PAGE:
Michael J. West
Department of Astronomy & Physics
Saint Mary's University
Halifax, NS B3H 3C3

Abstract Résumé
Surveys undertaken over the past few decades to map the distribution of galaxies in the nearby universe have revealed a cosmic landscape of wondrous diversity, with richly populated galaxy clusters, filamentary and sheet-like superclusters and enormous voids. One of the most striking features of the large-scale distribution of galaxies is its filamentary appearance, with long, quasi-linear arrangements of galaxies extending over tens and perhaps even hundreds of Megaparsecs. In this article I will review observational and theoretical evidence which suggests that the filamentary distribution of matter on supercluster scales exerts a profound influence on the formation of clusters and their member galaxies. Les études entreprises au cours des dernières décennies dans le but de cartographier la distribution de galaxies dans l'univers proche ont révelé un paysage cosmique d'une extraordinaire diversité, montrant des riches amas de galaxies, des super-amas filamentaires ou aplatis ainsi que d'immenses vides. Une des caractéristiques les plus frappantes de la distribution galactique à grande échelle est son aspect filamentaire, lequel dévoile de longs et quasi-linéaires arrangements de galaxies qui s'étendent sur des dizaines, voire même des centaines de mégaparsecs. Dans cet article, je passerai en revue les preuves théoriques et observationnelles qui suggèrent que cette distribution filamentaire de matière à l'échelle des super-amas, soit un facteur important dans la formation des amas et de leurs galaxies membres.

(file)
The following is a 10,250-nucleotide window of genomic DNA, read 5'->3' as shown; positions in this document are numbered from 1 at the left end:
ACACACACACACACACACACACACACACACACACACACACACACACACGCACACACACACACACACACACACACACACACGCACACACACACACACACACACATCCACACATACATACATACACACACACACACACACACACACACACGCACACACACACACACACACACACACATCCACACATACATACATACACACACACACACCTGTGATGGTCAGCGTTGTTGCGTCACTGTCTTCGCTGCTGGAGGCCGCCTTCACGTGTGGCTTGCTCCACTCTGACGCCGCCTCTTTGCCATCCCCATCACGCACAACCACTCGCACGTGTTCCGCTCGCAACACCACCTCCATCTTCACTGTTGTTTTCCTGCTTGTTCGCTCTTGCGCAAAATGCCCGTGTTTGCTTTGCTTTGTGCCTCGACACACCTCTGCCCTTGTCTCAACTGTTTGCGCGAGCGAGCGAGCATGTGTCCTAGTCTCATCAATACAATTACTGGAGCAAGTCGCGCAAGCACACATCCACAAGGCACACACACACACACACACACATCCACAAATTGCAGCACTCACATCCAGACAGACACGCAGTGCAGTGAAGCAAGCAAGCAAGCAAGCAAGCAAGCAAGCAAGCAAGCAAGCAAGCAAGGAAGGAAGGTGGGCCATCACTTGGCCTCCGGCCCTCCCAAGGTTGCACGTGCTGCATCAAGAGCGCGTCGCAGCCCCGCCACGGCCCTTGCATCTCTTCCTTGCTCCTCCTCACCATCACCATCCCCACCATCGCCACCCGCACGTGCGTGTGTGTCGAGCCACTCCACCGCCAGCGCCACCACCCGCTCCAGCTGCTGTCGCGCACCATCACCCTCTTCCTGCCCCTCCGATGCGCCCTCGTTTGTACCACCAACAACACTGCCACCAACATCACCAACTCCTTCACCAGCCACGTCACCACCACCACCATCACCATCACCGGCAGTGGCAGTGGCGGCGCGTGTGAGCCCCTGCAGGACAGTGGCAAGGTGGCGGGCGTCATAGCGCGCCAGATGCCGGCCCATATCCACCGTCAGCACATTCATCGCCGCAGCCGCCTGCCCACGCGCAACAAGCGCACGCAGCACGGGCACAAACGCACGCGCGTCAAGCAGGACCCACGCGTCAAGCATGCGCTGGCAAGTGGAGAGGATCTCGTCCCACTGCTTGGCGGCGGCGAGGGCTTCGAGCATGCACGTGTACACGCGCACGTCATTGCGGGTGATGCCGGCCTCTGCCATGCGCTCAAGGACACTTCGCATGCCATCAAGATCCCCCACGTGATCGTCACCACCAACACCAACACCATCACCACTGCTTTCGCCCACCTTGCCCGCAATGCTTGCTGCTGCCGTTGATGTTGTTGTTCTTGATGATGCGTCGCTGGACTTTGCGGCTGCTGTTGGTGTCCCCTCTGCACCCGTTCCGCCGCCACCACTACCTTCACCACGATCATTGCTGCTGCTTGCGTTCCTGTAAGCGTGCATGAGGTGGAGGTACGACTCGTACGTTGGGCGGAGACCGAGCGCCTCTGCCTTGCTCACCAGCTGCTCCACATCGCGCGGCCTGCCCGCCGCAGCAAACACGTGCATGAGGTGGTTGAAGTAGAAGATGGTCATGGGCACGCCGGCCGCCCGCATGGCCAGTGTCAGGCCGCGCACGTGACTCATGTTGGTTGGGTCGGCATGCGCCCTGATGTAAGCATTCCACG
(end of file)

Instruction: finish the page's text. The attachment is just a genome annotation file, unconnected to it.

§ 1. Coma's Cosmic Congruence

The Coma cluster's environs have been discussed in the astronomical literature for nearly as long as the cluster itself. In 1785, William Herschel discovered what he called "the nebulous stratum of Coma Berenices" and remarked that

"I have fully ascertained the existence and direction of this stratum for more than 30 degrees of a great circle and found it to be almost everywhere equally rich in fine nebulae."
Unbeknownst to Herschel, these were the first observations of a large-scale galaxy distribution, more than a century before the true nature of extragalactic nebulae was even known.  

Figure 1. The distribution of 3649 galaxies contained in the RC3 (de Vaucouleurs et al. 1991). To highlight features in the galaxy distribution symbol size is proportional to local galaxy density. Blue circles denote Abell clusters with redshifts z < 0.03.

As Figure 1 shows, Coma is the most conspicuous concentration in a highly-structured galaxy distribution that is quite filamentary in appearance, with thin, quasi-linear features extending over large portions of the sky. In particular, a prominent ridge of galaxies can be seen connecting Coma to the rich clusters Abell 2197, 2199 and 1367, with several smaller filaments converging from different directions like small tributaries flowing into a larger river.

A closeup view of a 100 square degree region centered on the Coma cluster is shown in Figure 2. It is evident that the cluster is embedded in an elongated swath of galaxies extending along a projected position angle of roughly 70 - 80 degrees. Gregory & Thompson's (1978) pioneering redshift survey of Coma's environs showed that this apparent feature in the projected galaxy distribution is in fact a genuine three-dimensional bridge linking Coma with its nearest neighbouring cluster, Abell 1367, which lies some 22 Mpc away (a Hubble constant of 100 km/sec/Mpc will be used throughout). A few years later the famed CfA redshift survey (de Lapparent, Geller & Huchra 1986; Geller & Huchra 1989) mapped the galaxy distribution around Coma in exquisite detail and provided evidence of a majestic 150 Mpc long structure sweeping across the entire survey region.